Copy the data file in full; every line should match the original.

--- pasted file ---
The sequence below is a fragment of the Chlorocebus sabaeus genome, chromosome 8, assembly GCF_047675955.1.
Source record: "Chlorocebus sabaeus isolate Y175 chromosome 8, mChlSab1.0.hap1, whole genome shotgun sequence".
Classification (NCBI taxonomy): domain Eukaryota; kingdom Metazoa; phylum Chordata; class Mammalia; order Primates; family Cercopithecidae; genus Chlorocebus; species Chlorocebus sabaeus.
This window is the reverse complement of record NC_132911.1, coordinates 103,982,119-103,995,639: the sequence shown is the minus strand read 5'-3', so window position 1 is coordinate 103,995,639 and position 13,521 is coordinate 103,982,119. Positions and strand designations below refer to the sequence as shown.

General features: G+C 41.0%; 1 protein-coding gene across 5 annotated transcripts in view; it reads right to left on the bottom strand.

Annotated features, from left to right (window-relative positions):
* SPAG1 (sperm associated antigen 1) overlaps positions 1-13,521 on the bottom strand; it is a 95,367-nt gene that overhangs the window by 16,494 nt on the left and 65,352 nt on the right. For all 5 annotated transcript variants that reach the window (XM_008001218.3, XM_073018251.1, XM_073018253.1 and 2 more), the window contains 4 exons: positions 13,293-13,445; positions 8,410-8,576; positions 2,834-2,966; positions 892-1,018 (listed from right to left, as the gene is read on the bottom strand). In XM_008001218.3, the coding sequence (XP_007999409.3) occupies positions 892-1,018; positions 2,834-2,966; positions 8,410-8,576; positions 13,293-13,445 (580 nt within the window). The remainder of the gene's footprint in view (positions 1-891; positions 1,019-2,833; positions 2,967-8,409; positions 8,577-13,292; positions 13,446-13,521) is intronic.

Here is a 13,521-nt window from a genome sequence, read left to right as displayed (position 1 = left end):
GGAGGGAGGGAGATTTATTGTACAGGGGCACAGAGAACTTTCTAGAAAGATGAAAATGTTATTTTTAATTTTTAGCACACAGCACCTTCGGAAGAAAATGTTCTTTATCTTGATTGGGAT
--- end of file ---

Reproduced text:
The sequence below is a fragment of the Chlorocebus sabaeus genome, chromosome 8, assembly GCF_047675955.1.
Source record: "Chlorocebus sabaeus isolate Y175 chromosome 8, mChlSab1.0.hap1, whole genome shotgun sequence".
Classification (NCBI taxonomy): domain Eukaryota; kingdom Metazoa; phylum Chordata; class Mammalia; order Primates; family Cercopithecidae; genus Chlorocebus; species Chlorocebus sabaeus.
This window is the reverse complement of record NC_132911.1, coordinates 103,982,119-103,995,639: the sequence shown is the minus strand read 5'-3', so window position 1 is coordinate 103,995,639 and position 13,521 is coordinate 103,982,119. Positions and strand designations below refer to the sequence as shown.

General features: G+C 41.0%; 1 protein-coding gene across 5 annotated transcripts in view; it reads right to left on the bottom strand.

Annotated features, from left to right (window-relative positions):
* SPAG1 (sperm associated antigen 1) overlaps positions 1-13,521 on the bottom strand; it is a 95,367-nt gene that overhangs the window by 16,494 nt on the left and 65,352 nt on the right. For all 5 annotated transcript variants that reach the window (XM_008001218.3, XM_073018251.1, XM_073018253.1 and 2 more), the window contains 4 exons: positions 13,293-13,445; positions 8,410-8,576; positions 2,834-2,966; positions 892-1,018 (listed from right to left, as the gene is read on the bottom strand). In XM_008001218.3, the coding sequence (XP_007999409.3) occupies positions 892-1,018; positions 2,834-2,966; positions 8,410-8,576; positions 13,293-13,445 (580 nt within the window). The remainder of the gene's footprint in view (positions 1-891; positions 1,019-2,833; positions 2,967-8,409; positions 8,577-13,292; positions 13,446-13,521) is intronic.

Here is a 13,521-nt window from a genome sequence, read left to right as displayed (position 1 = left end):
GGAGGGAGGGAGATTTATTGTACAGGGGCACAGAGAACTTTCTAGAAAGATGAAAATGTTATTTTTAATTTTTAGCACACAGCACCTTCGGAAGAAAATGTTCTTTATCTTGATTGGGAT